Before Fall See The Top 10 Summer Sky Objects

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1.Our Milky Way Galaxy
Summertime is undoubtedly the best time to observe the beautiful Milky Way. With a good pair of binoculars or a telescope you can now observe millions of sparkling little stars that make up this glowing, irregular belt of luminosity.

2.Albireo: Blue and Gold
Without question, this is one of if not the most beautiful double-stars in the night sky. Located in the constellation of Cygnus, the Swan, Albireo supposedly marks the swan's beak.

A small telescope or even a pair of steadily held binoculars will readily split Albireo into two tiny points of light of beautiful contrasting colors: the brighter one a rich yellowish-orange, the other a deep azure blue, both placed very close together.

3. The Coat Hanger

Most amateur astronomers have heard of such beautiful open star clusters as the Pleiades, Hyades and the Beehive. Yet few have ever heard of the "Coat Hanger."

But if you turn your binoculars to the region of the sky roughly halfway between the bright stars Vega and Altair, you will discover this intriguing group of stars. It is not too far away from the Cowboy Boot of Vulpecula that was number 9 on our list.

4. A Cosmic Chrysanthemum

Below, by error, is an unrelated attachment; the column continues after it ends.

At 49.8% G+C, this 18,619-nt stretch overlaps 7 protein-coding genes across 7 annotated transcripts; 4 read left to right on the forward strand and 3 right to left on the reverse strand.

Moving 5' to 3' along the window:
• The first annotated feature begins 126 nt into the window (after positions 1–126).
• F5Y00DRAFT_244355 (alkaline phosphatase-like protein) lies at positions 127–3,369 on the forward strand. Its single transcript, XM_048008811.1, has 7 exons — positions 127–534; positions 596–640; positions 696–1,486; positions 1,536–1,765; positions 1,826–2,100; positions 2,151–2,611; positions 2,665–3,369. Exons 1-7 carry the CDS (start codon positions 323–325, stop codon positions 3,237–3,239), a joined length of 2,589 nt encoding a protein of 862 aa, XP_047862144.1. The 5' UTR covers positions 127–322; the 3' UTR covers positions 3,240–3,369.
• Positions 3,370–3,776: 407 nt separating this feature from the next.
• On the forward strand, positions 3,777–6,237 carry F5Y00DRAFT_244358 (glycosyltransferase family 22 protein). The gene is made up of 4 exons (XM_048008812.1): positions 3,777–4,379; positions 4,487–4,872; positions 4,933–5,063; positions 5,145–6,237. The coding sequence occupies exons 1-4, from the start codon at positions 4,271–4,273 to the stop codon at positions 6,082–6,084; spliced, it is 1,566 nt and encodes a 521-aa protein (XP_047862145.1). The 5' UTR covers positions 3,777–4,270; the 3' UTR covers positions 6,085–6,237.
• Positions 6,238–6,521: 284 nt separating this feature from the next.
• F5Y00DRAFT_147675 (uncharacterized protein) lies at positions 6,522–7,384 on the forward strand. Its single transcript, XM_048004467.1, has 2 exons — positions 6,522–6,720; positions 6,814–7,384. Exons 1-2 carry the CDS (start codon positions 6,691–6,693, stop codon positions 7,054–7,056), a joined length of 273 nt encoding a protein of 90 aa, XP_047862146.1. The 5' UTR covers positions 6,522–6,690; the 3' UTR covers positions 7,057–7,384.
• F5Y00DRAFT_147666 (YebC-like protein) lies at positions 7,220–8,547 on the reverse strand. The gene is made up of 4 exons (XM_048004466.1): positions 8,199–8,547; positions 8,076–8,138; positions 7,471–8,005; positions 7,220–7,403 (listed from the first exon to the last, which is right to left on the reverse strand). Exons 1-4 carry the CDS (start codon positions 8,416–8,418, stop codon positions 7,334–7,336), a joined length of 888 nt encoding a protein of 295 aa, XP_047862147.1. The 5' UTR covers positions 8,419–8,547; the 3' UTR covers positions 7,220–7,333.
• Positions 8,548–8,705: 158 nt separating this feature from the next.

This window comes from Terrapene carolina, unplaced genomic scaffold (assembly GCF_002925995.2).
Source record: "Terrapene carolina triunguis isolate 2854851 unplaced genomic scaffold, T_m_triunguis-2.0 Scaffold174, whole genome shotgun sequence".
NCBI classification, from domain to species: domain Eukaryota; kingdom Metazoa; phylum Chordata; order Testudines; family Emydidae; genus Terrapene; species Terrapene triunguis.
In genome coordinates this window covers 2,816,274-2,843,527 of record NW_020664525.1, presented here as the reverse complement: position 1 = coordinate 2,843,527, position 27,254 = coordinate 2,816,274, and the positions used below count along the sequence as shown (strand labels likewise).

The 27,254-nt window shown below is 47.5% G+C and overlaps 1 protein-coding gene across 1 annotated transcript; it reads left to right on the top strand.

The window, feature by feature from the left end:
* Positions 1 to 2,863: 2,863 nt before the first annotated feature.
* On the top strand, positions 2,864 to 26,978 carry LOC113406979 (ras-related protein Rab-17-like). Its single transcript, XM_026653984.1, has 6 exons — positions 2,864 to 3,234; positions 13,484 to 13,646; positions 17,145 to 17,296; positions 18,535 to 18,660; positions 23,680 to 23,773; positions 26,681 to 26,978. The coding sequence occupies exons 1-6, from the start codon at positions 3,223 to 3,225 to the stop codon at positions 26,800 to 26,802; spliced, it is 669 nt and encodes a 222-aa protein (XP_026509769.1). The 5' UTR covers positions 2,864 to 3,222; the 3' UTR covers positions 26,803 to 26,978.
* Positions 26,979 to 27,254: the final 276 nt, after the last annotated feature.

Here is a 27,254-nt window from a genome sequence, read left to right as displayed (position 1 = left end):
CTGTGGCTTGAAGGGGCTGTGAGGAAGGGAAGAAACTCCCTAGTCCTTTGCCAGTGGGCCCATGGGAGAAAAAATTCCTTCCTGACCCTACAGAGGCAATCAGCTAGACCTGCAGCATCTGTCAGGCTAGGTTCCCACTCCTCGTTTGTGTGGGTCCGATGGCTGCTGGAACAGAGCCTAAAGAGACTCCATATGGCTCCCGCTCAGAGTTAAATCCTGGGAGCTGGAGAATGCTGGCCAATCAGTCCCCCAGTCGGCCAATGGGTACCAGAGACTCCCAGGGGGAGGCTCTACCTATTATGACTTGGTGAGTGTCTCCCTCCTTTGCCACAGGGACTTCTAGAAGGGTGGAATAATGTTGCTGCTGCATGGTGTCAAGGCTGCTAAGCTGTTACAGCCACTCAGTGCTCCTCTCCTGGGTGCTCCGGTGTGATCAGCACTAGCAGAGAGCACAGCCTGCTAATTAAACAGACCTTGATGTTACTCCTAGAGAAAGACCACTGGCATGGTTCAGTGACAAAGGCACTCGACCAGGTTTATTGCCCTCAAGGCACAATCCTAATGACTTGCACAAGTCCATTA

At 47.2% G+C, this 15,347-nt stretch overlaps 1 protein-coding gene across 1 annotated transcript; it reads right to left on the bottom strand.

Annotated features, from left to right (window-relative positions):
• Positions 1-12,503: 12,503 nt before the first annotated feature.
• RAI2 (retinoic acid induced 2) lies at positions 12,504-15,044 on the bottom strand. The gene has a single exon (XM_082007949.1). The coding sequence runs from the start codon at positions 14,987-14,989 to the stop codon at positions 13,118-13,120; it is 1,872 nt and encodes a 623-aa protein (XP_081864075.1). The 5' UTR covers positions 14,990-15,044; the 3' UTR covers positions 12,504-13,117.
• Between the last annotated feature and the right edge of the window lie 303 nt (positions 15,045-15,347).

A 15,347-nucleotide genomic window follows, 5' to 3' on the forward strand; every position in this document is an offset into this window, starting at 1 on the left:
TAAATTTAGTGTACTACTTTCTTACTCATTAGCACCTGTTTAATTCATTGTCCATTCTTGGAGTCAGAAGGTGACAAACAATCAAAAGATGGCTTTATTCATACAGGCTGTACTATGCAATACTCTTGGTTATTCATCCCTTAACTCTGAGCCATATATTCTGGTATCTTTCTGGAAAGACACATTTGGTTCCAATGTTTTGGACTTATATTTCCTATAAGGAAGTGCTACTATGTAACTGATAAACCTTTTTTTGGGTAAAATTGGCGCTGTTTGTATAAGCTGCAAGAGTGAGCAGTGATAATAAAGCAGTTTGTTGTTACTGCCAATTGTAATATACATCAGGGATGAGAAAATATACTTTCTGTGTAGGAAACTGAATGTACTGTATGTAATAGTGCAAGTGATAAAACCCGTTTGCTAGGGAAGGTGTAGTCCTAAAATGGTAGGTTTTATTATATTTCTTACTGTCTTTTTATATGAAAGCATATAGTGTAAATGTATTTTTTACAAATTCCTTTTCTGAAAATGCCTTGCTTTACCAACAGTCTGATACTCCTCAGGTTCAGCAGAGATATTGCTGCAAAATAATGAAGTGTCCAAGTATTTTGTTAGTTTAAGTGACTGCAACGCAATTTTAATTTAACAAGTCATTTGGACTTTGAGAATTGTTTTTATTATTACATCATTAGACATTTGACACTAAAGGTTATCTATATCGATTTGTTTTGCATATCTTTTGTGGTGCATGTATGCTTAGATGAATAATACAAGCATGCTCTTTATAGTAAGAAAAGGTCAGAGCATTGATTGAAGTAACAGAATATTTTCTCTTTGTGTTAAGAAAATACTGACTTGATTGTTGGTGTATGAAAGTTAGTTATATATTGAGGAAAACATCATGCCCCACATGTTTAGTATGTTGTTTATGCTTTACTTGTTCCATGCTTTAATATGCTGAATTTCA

Several clouds of stars surrounded by a few dark regions for contrast can be seen with binoculars in the bright area of the Milky Way about halfway between the star Altair and the constellation of Sagittarius.

Four faint stars in a stretched-out diamond are about all that is visible of Scutum, the Shield. One of the Milky Way's great star clouds is also within Scutum.

6. The "Double-Double" Star

Back to the constellation of Lyra once again, this time for a look at another double-star. In fact, you could almost call this one "Nu Draconis squared."

Epsilon Lyrae is better known as the "double-double" star. Exceptionally good vision on a clear, dark night will reveal Epsilon as undoubtedly two tiny stars (designated Epsilon 1 and Epsilon 2) that are very close together.

7. Draco the Dragon

While most folks are familiar with the Big and Little Dipper, in the same region of the sky is a long, winding group of stars which portrays the mythological creature of a dragon named Draco, which during late evening hours is riding high above Polaris, the North Star.

8. A Ghostly Doughnut

The little constellation of Lyra is supposed to represent Apollo's harp. Six fainter stars form a little geometric pattern of a parallelogram attached at its northern corner to an equal-sided triangle. Vega gleams at the western part of the triangle. But tucked in this region is the acclaimed Ring nebula.

9. The Dumbbell

Sighted in wide-field binoculars or a telescope's viewfinder, Rice's cowboy boot pattern helps us locate the beautiful Dumbbell nebula (M27). Picked up with very low power as a glowing bubble encompassing two hazy patches of light; it assumes a dumbbell appearance in larger telescopes.

10.The Cowboy Boot

It's a fact: Thumb through most astronomy books or skywatching guides and you'll find all the accolades going to the most brilliant and splashy star patterns such as Orion, the Hunter, Scorpius, the Scorpion or (for southern observers), the region around Crux, the Southern Cross.

But while the small, faint star patterns usually get short shrift, there's one pattern I always look for, partly because it serves as an excellent gage for determining the quality of the night sky and also because it serves as a "pointer" to one of the summer's best deep-sky objects.

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